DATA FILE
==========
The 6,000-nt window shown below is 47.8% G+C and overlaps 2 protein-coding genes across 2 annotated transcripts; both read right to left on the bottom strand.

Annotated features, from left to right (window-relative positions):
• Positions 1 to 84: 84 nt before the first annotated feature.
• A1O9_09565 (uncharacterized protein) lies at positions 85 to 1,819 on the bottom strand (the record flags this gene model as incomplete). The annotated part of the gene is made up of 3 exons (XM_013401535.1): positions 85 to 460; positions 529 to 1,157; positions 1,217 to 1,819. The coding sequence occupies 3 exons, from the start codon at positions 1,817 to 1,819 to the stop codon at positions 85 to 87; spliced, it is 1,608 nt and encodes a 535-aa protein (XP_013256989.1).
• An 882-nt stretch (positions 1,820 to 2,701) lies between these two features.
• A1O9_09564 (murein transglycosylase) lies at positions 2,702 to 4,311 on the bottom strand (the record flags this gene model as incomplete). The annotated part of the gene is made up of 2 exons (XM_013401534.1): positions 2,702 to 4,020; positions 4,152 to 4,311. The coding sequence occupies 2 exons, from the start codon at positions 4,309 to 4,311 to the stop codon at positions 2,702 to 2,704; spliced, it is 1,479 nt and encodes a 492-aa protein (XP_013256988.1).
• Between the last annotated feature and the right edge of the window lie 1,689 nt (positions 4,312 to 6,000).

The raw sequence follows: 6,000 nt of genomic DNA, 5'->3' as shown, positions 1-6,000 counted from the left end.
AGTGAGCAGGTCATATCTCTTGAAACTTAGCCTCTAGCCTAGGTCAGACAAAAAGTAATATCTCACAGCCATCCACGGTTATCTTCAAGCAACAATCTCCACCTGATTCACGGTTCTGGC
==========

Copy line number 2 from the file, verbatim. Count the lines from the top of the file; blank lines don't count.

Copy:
Annotated features, from left to right (window-relative positions):